Again, this is all very strange, because despite there being a border on most maps, which delineates Pulau Bintan into two distinct regions, the entire island is, after all, sovereign territory of Indonesia.
So while relaxing by the infinity pool was nice for about a day, I’m not the type of explorer who is content to sit and lounge. I traveled to Indonesia to see Indonesia. I wanted to see what was on the other side of the fence.
Three days later, in the island’s capital of Tanjung Pinang, as the 5 a.m. call to prayer exploded from the minaret of the local mosque, I suddenly knew I wasn’t in Bintan Resorts anymore.
Having already spent two days outside of Bintan Resorts on the muddy beaches of the island’s eastern shore, I now found myself in the frenetic capital of 200,000 people being woken in darkness to a city already teeming with activity. A motorcycle buzzed beneath my window, the muezzin seemed only to get louder, and my hungry stomach actively growled.
It may not be the beachside massage table from four days earlier, but Tanjung Pinang was a living, breathing, Indonesian city, and I was none too happy to go out and explore it.
Ambling to the waterfront amidst a constant swarm of motorbikes, I shouldered up to a food stall for a breakfast paid for with a fistful of rupiah. Despite still being half asleep, I was awake enough to notice the sideways glances and curious stares. There isn’t much Western tourism in Tanjung Pinang, and after having spent 30 minutes on the street I still hadn’t seen another foreign face.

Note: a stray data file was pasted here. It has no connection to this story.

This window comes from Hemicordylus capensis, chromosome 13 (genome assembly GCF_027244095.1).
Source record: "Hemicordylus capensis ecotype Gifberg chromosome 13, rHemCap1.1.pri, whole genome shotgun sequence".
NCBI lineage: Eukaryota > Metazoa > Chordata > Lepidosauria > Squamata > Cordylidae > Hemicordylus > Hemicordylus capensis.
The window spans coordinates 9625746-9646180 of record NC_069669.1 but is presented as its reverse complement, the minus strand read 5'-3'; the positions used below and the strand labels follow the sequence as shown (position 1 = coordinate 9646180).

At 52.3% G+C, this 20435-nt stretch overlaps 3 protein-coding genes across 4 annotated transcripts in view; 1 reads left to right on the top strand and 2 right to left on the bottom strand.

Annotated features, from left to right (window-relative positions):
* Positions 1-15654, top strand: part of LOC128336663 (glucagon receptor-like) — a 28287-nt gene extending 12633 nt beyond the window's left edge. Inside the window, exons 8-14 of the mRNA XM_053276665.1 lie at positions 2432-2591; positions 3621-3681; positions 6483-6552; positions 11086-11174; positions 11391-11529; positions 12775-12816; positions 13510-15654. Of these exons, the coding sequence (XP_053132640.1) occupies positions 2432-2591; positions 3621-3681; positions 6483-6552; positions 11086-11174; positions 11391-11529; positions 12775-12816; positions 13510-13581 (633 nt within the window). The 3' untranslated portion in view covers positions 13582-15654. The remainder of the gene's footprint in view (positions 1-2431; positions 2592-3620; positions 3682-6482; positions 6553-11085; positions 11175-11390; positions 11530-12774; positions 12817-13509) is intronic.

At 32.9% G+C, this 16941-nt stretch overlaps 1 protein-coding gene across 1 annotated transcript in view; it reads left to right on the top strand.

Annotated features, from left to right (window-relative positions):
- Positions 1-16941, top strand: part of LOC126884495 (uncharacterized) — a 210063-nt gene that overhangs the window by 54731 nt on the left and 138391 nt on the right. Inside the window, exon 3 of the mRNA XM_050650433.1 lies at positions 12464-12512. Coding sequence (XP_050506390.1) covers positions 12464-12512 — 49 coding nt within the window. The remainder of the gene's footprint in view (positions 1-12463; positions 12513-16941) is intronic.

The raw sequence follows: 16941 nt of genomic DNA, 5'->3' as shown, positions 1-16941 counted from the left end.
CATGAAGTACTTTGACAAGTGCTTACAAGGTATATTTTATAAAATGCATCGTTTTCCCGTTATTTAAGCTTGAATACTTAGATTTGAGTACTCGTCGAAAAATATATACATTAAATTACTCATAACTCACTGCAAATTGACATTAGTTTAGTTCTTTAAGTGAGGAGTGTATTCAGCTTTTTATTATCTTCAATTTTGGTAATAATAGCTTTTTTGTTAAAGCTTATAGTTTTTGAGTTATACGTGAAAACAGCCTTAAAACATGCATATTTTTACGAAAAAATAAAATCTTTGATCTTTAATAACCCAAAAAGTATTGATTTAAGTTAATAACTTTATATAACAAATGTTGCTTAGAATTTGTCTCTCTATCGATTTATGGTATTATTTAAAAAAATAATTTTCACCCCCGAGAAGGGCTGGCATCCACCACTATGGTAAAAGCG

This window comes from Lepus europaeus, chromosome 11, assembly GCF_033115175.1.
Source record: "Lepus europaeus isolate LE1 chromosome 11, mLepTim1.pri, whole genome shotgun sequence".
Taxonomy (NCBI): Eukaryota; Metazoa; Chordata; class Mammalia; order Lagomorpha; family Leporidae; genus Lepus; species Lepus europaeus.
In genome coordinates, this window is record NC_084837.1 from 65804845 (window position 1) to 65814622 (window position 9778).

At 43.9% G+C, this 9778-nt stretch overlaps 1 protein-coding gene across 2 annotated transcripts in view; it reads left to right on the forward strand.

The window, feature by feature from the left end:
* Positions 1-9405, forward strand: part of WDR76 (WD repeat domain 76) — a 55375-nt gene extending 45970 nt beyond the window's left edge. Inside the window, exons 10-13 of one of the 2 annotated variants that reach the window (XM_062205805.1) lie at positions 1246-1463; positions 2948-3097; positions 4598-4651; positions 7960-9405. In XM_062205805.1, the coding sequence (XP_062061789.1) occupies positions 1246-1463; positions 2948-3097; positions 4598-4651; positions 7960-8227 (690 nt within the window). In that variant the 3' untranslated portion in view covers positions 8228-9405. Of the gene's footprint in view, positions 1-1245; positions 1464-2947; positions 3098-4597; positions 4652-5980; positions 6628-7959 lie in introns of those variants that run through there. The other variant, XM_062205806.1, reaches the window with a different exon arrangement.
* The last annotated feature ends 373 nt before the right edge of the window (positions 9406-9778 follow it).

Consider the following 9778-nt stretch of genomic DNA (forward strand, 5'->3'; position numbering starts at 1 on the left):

While waiting for my food in a red plastic chair, I was approached by a man with minimal English who simply wanted to say hello. Through the broken words and awkward pauses, I came to understand that I was the first white person he had ever spoken to.
Nervous but thankful, after a three-minute exchange, which could barely qualify as a conversation, the man thanked me for my time and continued about his day. The rest of the morning provided much of the same.
Squeezing my way down the motorbike-clogged streets, groups of local children would giggle and yell a “hello!” in my direction.
Men waved. A few took photos. Sure, there were festering garbage heaps in the alleyways, stray cats, clouds of cigarette smoke, a foul stench, the perfect combination of diesel fumes and fish, and a cacophony of motorbike mufflers, which provided an overall soundtrack to the squalor. All in all, however, this was still a port town with some charm.
Hours before needing to catch my ferry back to Singapore and modernity, I was lucky enough to watch local teams participate in dragon boat races down by the harbor. Expertly navigating their lightweight craft, crowds cheered as a different boat took the lead and groups of schoolchildren played on the rocks. A live band performed traditional music to an appreciative crowd of local passersby as a barefoot merchant did his best to hawk a bucket full of dried fish.
Sitting back and examining the scene, I realized that here, on the other side of the fence, I was finally nothing more than a fly on the wall examining the whirlwind culture of everyday Indonesia.